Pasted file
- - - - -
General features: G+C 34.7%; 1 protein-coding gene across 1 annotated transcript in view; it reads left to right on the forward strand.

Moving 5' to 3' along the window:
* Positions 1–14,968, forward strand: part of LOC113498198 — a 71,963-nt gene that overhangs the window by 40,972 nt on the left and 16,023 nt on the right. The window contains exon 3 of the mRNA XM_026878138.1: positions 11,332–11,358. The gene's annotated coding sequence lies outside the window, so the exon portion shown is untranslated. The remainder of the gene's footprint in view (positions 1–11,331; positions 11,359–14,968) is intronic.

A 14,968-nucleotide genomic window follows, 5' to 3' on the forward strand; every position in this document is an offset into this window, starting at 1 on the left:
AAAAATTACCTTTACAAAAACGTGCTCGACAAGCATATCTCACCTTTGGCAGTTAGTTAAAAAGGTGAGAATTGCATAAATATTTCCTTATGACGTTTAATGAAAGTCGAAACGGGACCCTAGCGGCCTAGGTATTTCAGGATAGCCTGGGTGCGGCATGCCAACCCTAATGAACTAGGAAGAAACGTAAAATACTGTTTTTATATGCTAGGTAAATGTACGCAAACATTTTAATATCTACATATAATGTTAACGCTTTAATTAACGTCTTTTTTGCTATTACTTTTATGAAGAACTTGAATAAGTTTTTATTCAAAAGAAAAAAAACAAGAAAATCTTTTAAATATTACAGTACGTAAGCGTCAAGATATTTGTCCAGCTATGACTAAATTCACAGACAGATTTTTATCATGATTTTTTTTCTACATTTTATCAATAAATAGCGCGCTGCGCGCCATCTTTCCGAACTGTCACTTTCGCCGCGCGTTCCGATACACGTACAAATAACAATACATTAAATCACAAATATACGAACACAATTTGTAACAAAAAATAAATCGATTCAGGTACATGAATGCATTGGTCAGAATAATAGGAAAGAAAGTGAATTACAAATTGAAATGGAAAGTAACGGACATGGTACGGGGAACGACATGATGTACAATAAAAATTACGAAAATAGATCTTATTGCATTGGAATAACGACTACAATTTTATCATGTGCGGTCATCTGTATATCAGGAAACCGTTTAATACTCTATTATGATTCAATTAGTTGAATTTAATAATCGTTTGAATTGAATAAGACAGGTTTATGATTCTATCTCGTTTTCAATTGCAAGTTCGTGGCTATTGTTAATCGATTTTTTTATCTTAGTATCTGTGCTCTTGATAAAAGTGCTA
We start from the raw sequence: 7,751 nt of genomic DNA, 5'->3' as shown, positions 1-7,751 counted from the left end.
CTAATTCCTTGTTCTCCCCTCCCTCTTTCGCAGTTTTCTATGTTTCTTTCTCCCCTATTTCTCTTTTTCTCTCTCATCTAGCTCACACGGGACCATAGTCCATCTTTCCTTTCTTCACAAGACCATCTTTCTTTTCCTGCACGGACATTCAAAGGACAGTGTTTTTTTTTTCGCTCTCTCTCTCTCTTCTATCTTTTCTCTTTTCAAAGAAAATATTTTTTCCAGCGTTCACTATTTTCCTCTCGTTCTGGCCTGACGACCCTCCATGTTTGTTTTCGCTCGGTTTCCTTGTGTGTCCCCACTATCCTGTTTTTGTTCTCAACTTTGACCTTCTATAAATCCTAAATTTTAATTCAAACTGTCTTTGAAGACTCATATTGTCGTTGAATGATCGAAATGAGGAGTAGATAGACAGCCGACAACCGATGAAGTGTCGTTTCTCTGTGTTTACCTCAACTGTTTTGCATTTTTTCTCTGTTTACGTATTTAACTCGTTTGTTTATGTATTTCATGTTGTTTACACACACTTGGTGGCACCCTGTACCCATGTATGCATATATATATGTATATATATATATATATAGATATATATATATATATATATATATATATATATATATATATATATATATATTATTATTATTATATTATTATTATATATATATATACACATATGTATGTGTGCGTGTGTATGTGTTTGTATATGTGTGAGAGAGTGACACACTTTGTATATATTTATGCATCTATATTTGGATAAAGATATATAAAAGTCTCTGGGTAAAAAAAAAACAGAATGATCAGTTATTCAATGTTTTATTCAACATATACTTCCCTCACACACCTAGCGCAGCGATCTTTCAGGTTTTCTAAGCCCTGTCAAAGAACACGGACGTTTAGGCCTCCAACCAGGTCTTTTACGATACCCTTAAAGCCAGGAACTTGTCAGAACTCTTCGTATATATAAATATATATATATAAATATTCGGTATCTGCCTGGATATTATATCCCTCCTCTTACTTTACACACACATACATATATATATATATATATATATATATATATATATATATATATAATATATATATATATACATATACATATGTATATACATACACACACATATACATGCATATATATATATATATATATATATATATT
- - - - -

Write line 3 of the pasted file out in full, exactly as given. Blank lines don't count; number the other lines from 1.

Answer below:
* Positions 1–14,968, forward strand: part of LOC113498198 — a 71,963-nt gene that overhangs the window by 40,972 nt on the left and 16,023 nt on the right. The window contains exon 3 of the mRNA XM_026878138.1: positions 11,332–11,358. The gene's annotated coding sequence lies outside the window, so the exon portion shown is untranslated. The remainder of the gene's footprint in view (positions 1–11,331; positions 11,359–14,968) is intronic.